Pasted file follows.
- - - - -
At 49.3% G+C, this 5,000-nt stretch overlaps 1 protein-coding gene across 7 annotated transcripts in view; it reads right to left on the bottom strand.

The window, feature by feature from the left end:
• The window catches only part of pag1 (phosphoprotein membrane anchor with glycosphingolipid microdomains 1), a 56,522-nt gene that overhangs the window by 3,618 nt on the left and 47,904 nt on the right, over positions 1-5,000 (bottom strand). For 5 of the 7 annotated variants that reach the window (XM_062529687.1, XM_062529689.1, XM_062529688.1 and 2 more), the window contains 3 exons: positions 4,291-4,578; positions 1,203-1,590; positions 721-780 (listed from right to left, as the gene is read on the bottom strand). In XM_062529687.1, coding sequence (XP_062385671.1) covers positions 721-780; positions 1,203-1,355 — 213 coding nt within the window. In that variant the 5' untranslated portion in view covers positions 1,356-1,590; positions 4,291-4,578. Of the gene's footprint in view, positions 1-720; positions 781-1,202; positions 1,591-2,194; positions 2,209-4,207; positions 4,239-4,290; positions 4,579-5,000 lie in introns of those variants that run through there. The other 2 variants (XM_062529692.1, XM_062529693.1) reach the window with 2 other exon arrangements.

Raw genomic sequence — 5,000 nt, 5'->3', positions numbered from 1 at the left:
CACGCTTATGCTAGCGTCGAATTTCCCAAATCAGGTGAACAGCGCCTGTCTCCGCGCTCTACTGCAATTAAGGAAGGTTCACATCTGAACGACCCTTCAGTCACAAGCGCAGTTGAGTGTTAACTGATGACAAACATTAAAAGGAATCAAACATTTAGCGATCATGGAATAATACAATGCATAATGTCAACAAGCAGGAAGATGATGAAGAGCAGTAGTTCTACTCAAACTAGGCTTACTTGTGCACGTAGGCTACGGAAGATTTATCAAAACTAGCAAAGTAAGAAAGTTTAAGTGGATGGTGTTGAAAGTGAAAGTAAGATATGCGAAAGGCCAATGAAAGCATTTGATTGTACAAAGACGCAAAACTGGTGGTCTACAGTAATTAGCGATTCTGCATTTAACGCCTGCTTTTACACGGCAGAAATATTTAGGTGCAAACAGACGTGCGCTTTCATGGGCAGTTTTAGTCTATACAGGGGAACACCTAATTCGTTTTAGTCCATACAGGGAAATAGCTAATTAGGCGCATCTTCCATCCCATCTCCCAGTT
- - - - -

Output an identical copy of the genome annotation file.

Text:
At 49.3% G+C, this 5,000-nt stretch overlaps 1 protein-coding gene across 7 annotated transcripts in view; it reads right to left on the bottom strand.

The window, feature by feature from the left end:
• The window catches only part of pag1 (phosphoprotein membrane anchor with glycosphingolipid microdomains 1), a 56,522-nt gene that overhangs the window by 3,618 nt on the left and 47,904 nt on the right, over positions 1-5,000 (bottom strand). For 5 of the 7 annotated variants that reach the window (XM_062529687.1, XM_062529689.1, XM_062529688.1 and 2 more), the window contains 3 exons: positions 4,291-4,578; positions 1,203-1,590; positions 721-780 (listed from right to left, as the gene is read on the bottom strand). In XM_062529687.1, coding sequence (XP_062385671.1) covers positions 721-780; positions 1,203-1,355 — 213 coding nt within the window. In that variant the 5' untranslated portion in view covers positions 1,356-1,590; positions 4,291-4,578. Of the gene's footprint in view, positions 1-720; positions 781-1,202; positions 1,591-2,194; positions 2,209-4,207; positions 4,239-4,290; positions 4,579-5,000 lie in introns of those variants that run through there. The other 2 variants (XM_062529692.1, XM_062529693.1) reach the window with 2 other exon arrangements.

Raw genomic sequence — 5,000 nt, 5'->3', positions numbered from 1 at the left:
CACGCTTATGCTAGCGTCGAATTTCCCAAATCAGGTGAACAGCGCCTGTCTCCGCGCTCTACTGCAATTAAGGAAGGTTCACATCTGAACGACCCTTCAGTCACAAGCGCAGTTGAGTGTTAACTGATGACAAACATTAAAAGGAATCAAACATTTAGCGATCATGGAATAATACAATGCATAATGTCAACAAGCAGGAAGATGATGAAGAGCAGTAGTTCTACTCAAACTAGGCTTACTTGTGCACGTAGGCTACGGAAGATTTATCAAAACTAGCAAAGTAAGAAAGTTTAAGTGGATGGTGTTGAAAGTGAAAGTAAGATATGCGAAAGGCCAATGAAAGCATTTGATTGTACAAAGACGCAAAACTGGTGGTCTACAGTAATTAGCGATTCTGCATTTAACGCCTGCTTTTACACGGCAGAAATATTTAGGTGCAAACAGACGTGCGCTTTCATGGGCAGTTTTAGTCTATACAGGGGAACACCTAATTCGTTTTAGTCCATACAGGGAAATAGCTAATTAGGCGCATCTTCCATCCCATCTCCCAGTT